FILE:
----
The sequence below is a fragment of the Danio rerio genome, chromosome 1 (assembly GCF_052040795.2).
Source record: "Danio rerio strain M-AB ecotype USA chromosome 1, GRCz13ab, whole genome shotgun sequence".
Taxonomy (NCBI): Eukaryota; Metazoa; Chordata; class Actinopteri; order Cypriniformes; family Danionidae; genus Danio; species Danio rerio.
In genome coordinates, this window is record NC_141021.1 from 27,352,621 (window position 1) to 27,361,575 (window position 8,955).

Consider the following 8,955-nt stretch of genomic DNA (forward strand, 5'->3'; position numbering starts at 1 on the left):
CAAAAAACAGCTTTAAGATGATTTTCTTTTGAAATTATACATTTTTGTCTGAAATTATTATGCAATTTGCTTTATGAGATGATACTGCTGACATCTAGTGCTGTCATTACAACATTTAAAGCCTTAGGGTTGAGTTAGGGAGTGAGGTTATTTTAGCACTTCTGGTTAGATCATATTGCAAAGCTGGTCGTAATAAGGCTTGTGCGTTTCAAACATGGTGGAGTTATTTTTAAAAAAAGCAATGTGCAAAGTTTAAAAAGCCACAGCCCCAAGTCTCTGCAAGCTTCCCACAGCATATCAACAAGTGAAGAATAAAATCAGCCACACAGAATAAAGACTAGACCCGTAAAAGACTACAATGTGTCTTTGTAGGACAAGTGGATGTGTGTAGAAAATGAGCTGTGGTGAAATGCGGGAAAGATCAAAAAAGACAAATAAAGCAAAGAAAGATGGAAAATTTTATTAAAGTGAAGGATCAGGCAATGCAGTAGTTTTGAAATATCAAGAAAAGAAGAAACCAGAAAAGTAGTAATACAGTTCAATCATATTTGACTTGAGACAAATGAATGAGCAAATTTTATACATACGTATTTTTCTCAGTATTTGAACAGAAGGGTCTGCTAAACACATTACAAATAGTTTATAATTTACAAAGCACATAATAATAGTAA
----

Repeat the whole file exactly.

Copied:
The sequence below is a fragment of the Danio rerio genome, chromosome 1 (assembly GCF_052040795.2).
Source record: "Danio rerio strain M-AB ecotype USA chromosome 1, GRCz13ab, whole genome shotgun sequence".
Taxonomy (NCBI): Eukaryota; Metazoa; Chordata; class Actinopteri; order Cypriniformes; family Danionidae; genus Danio; species Danio rerio.
In genome coordinates, this window is record NC_141021.1 from 27,352,621 (window position 1) to 27,361,575 (window position 8,955).

Consider the following 8,955-nt stretch of genomic DNA (forward strand, 5'->3'; position numbering starts at 1 on the left):
CAAAAAACAGCTTTAAGATGATTTTCTTTTGAAATTATACATTTTTGTCTGAAATTATTATGCAATTTGCTTTATGAGATGATACTGCTGACATCTAGTGCTGTCATTACAACATTTAAAGCCTTAGGGTTGAGTTAGGGAGTGAGGTTATTTTAGCACTTCTGGTTAGATCATATTGCAAAGCTGGTCGTAATAAGGCTTGTGCGTTTCAAACATGGTGGAGTTATTTTTAAAAAAAGCAATGTGCAAAGTTTAAAAAGCCACAGCCCCAAGTCTCTGCAAGCTTCCCACAGCATATCAACAAGTGAAGAATAAAATCAGCCACACAGAATAAAGACTAGACCCGTAAAAGACTACAATGTGTCTTTGTAGGACAAGTGGATGTGTGTAGAAAATGAGCTGTGGTGAAATGCGGGAAAGATCAAAAAAGACAAATAAAGCAAAGAAAGATGGAAAATTTTATTAAAGTGAAGGATCAGGCAATGCAGTAGTTTTGAAATATCAAGAAAAGAAGAAACCAGAAAAGTAGTAATACAGTTCAATCATATTTGACTTGAGACAAATGAATGAGCAAATTTTATACATACGTATTTTTCTCAGTATTTGAACAGAAGGGTCTGCTAAACACATTACAAATAGTTTATAATTTACAAAGCACATAATAATAGTAA